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Further and faster with computers

12 July 2013

Anthony Harvey learns how technology is changing the study of Greek texts

Textual Scholarship and the Making of the New Testament
David C. Parker
OUP £20
Church Times Bookshop £18 (Use code CT771 )

UNSOPHISTICATED readers of printed books - that is, anything written since the invention of printing - usually take it for granted that the text in front of them (apart from any printer's errors) represents what the author actually wrote. If they read a Gospel in a modern translation, and notice some small differences between one version and another, they are likely to assume that this is due to differences in translation. But they may begin to notice that there tend to be small notes at the foot of the page, saying things such as "some witnesses add . . ." or "other au- thorities read . . ."; and they become aware that, since all our editions depend ultimately on written manu-scripts, and since no two handwritten copies are ever exactly the same, there may be doubt about which to follow.

Those who go on to study these texts in the original Greek will find, at the bottom of the page, not just footnotes, but what is called a critical apparatus, with a large number of symbols for manuscripts which they need to recognise.

The next stage is to learn which manuscripts are regarded as the most reliable; how they differ; how they may be related to one another; and what variations are best ascribed to the mistakes that anyone copying a text is liable to make.

But there are many further stages of sophistication through which students must travel if they wish to pursue the matter. They will become aware of the fine judgement that must be exercised by any editor who seeks to print a Greek text that claims to approximate to what the author wrote. It is students who have reached this last stage who will best appreciate David Parker's argument.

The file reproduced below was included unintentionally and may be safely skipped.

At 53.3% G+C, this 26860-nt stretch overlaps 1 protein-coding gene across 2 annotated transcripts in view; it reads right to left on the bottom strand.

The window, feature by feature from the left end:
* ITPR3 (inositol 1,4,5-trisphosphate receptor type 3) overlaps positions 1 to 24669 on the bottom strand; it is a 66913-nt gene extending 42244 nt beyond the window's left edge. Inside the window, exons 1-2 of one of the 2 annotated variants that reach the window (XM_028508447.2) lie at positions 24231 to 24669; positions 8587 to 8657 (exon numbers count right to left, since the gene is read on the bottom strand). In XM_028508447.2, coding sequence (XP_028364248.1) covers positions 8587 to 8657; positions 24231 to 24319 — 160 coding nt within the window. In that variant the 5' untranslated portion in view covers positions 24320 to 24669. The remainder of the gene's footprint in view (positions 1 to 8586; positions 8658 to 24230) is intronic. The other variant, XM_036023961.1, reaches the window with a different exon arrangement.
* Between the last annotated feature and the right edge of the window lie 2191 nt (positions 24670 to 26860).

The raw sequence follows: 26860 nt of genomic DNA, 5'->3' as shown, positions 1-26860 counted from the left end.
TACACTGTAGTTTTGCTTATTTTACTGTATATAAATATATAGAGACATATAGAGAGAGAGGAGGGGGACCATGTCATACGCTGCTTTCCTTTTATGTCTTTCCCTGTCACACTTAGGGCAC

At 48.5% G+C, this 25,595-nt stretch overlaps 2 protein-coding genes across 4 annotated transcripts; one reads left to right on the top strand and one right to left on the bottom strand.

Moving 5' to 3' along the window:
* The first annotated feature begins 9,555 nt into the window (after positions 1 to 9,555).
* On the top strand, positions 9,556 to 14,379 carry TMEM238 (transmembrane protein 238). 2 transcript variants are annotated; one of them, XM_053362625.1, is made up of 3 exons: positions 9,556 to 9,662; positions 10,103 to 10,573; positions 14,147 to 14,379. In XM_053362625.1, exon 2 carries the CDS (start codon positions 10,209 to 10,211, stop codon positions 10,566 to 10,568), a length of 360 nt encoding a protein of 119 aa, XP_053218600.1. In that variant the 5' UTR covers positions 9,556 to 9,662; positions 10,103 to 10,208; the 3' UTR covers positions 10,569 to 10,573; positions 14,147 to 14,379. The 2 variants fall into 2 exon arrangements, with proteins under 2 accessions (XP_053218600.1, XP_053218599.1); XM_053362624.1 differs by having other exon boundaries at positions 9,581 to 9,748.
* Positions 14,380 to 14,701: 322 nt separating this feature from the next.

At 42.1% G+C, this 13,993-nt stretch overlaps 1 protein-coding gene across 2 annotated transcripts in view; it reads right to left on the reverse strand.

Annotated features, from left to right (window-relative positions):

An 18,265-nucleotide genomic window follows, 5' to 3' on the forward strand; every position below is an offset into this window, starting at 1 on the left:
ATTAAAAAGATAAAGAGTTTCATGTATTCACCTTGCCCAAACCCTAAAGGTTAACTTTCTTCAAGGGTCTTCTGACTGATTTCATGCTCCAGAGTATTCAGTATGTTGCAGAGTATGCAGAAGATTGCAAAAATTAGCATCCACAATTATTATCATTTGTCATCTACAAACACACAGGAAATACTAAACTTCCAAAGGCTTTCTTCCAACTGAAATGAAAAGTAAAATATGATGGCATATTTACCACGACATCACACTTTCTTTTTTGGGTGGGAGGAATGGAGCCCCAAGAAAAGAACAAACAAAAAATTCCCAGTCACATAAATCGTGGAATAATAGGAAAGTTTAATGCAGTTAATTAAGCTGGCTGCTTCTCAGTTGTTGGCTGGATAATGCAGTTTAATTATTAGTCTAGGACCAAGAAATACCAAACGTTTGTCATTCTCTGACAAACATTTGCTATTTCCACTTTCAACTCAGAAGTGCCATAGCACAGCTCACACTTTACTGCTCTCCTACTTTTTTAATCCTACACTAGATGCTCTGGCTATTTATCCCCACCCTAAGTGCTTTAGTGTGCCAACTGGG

The book is based on a series of lectures that the author, an authority in this field, gave in the University of Oxford in 2011. Its purpose is to make more widely known the Münster Method being developed with the aid of computers at Münster and Birmingham, and already bearing fruit in the production of an important new critical edition of the Greek text.

He argues that these new techniques raise radical questions about the traditional methods of textual criticism; and his book also gives a flavour of the new possibilities being opened up by the digitisation of a large number of manuscripts, and the detailed comparison of them now being performed by computers - and not only of the texts themselves, but also of physical characteristics of each manuscript, such as artwork and decoration, which were not previously listed, but which may be found to have a bearing on the origin of a manuscript and its relationship to others.

"There is no such thing as a manuscript of the New Testament," Parker writes provocatively. The text is a process, not a fixed object. Each manuscript represents a stage in the process, and the sheer quantity and quality of computerised evidence will make editions of the future look quite different from the ones that we use today.

His argument is based on detailed analysis of complex material. Those who can follow it will be rewarded by a glimpse of the startling innovations that may be in store.

Canon Anthony Harvey is a former Sub-Dean of Westminster Abbey.

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